"B" is for Betsy

What a fun little surprise this was!  I pulled the book thinking that it would be a cute, easy, summer chapter book for Stella and I to read.  The cover art made me a little nervous, it's a new cover with new art and I assumed that it was a mid-'90's kid-lit.  I had no idea what a gem I had picked up.  Just goes to show that you really CAN'T judge a book by it's cover!  It's a sweet little story.

Anywho... "B" Is for Betsy was written by Carolyn Haywood and first published in 1939.  I immediately relaxed.  This would be safe.  The children were respectful, the perspectives refreshing. There was some independence, some rebellion, but also remorse and reparation.

Stella begged for more chapters, and even Bruce sat through most of it.  She couldn't wait to find what Betsy would do next!  I really enjoyed it also!  We would whole-heartedly recommend this book to any family with kids in the early chapter book years.

It's also a series, and we are looking forward to the next few books!

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The Three Ninja Pigs

This week at the Library we borrowed the book The Three Ninja Pigs by Corey Rosen Schwartz.  A little back-story: I am married to a man with a second degree black belt and a love for all things Japanese, karate, or ninja related.  I love fractured fairy tales.  So when I saw this book, I knew we'd all love it.  And we did.

It was funny.  It rhymed (well).  It taught the concept of follow-through, and working hard to accomplish a goal. But without being preachy.  Some of it went over the kids heads I'm sure, but the pictures are great, and the story easy to follow.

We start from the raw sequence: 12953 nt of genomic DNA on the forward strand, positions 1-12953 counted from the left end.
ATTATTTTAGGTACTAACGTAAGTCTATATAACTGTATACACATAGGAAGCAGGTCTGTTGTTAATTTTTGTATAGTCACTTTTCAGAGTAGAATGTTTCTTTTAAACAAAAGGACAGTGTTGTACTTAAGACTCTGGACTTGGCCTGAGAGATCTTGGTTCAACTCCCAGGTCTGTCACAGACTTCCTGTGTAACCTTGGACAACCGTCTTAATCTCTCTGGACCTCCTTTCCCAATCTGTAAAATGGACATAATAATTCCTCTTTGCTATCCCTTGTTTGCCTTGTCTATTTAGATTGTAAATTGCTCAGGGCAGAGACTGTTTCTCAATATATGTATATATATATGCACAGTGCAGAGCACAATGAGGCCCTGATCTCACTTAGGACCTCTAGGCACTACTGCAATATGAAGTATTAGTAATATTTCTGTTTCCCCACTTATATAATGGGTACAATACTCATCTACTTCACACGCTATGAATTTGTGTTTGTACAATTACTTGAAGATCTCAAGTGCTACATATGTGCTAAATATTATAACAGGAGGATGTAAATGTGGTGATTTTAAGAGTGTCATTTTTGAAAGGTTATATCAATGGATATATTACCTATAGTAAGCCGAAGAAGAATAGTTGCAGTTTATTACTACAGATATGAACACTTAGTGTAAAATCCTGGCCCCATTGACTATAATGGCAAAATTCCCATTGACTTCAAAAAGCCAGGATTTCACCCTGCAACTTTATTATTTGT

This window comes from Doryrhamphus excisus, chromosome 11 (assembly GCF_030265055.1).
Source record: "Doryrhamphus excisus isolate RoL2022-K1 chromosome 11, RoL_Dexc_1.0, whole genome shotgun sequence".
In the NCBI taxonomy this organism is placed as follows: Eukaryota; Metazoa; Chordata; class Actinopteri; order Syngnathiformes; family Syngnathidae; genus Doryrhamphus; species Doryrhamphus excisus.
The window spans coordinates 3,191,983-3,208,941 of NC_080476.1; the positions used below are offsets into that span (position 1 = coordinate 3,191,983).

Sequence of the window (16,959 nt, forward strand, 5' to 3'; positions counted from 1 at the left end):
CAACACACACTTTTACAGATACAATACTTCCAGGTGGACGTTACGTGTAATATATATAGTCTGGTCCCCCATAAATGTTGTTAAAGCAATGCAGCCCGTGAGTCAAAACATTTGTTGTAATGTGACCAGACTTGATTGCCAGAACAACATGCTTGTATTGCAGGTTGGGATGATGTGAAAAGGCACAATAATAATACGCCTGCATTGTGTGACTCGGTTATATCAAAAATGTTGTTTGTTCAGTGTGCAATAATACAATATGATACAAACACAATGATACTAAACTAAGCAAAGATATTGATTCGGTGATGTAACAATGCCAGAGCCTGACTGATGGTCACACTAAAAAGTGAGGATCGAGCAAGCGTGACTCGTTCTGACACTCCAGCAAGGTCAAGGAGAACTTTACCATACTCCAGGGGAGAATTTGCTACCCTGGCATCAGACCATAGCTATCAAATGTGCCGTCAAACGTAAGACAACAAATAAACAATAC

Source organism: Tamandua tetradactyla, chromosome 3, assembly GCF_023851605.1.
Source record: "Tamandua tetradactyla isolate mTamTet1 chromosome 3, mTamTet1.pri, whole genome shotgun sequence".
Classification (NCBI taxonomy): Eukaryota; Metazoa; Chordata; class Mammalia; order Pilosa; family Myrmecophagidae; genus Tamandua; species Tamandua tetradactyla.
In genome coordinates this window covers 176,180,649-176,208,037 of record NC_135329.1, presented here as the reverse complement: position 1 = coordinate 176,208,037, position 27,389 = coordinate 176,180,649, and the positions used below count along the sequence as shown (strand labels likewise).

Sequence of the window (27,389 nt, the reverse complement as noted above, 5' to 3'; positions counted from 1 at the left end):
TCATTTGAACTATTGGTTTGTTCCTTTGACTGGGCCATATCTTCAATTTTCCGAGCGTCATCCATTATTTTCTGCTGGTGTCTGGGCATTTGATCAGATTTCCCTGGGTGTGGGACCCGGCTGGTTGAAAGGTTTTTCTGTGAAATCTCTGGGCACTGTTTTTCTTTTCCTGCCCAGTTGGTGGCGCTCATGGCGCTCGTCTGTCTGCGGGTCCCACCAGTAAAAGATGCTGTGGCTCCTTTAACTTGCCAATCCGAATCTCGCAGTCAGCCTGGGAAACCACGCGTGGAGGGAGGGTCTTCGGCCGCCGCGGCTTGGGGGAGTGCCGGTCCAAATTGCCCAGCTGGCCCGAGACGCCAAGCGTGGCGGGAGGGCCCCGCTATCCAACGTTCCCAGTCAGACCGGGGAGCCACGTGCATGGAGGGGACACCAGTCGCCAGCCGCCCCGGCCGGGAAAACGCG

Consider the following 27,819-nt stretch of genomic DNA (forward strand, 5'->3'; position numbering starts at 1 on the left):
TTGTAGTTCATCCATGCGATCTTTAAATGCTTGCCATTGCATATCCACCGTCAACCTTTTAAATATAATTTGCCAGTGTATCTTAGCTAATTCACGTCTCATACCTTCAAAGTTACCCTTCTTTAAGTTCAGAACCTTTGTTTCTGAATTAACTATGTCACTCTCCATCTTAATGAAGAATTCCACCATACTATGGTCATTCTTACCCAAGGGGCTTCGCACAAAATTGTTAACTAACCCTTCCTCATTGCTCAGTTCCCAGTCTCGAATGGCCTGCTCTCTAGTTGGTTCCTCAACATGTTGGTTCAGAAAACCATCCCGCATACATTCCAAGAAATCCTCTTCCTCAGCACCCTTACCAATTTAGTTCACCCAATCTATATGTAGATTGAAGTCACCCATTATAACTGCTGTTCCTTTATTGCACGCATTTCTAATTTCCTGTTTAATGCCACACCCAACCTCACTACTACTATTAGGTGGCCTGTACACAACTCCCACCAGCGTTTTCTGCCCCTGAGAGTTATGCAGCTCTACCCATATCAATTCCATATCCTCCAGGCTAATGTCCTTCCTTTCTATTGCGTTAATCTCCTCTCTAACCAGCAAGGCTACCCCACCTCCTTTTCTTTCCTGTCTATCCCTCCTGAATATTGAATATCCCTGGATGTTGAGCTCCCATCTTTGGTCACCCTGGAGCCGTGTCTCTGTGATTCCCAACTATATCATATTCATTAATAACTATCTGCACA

I do think it helps a kid to know the original fairy tale before reading the fractured fairy tales.  Otherwise they aren't nearly as funny.  So I asked Stella to tell me the original story.  She's a good story teller.

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Tuesdays at the Castle

So, I'm late getting this post up, since we actually read this book almost three weeks ago!  But we loved it.  It was a little advanced for Stella, and there were parts that she was a little nervous to read through.  But I persisted and we finished this delightful book by Jessica Day George.

I am a huge fan of fantasy of this sort.  I mean, really, who isn't fascinated by a magical, growing, living castle. The fun part of Tuesdays at the Castle is that it makes the castle, the setting of the book a major character in the story.  The heroine of the book, 11 year-old Celie is a bright, fleshed out, child.  I loved that she was simply a girl, she didn't act or speak like an adult.

Stella's favorite parts were where she was escaping from the "bad guys"! 
We are looking forward to the sequel, Wednesdays in the Tower
There are some heavier themes in this one, so be aware of that. Celie's parents are presumed dead for much of the book, there is an attempted coups by some advisers and a foreign prince.  And her older brother is at school to become a wizard.  With that said, we would highly recommend this book for 1st grade and up.

What are your favorite books fantasy books for kids?

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The Secret Garden

I love, love, love, The Secret Garden !  I have loved it since I was a little girl.  There is something so captivating about it. The opening of tragedy, but the quick almost skimming over of it.  The idea that there were no toys or even children to play with once she arrived at her uncles home.  They mystery. The Secrecy. The coming alive of heart and mind and garden all together.  And the language!  The delightful fun of trying to make my very American tongue say words with not only a proper British accent, but also the Yorkshire slang of the characters.  Delightful.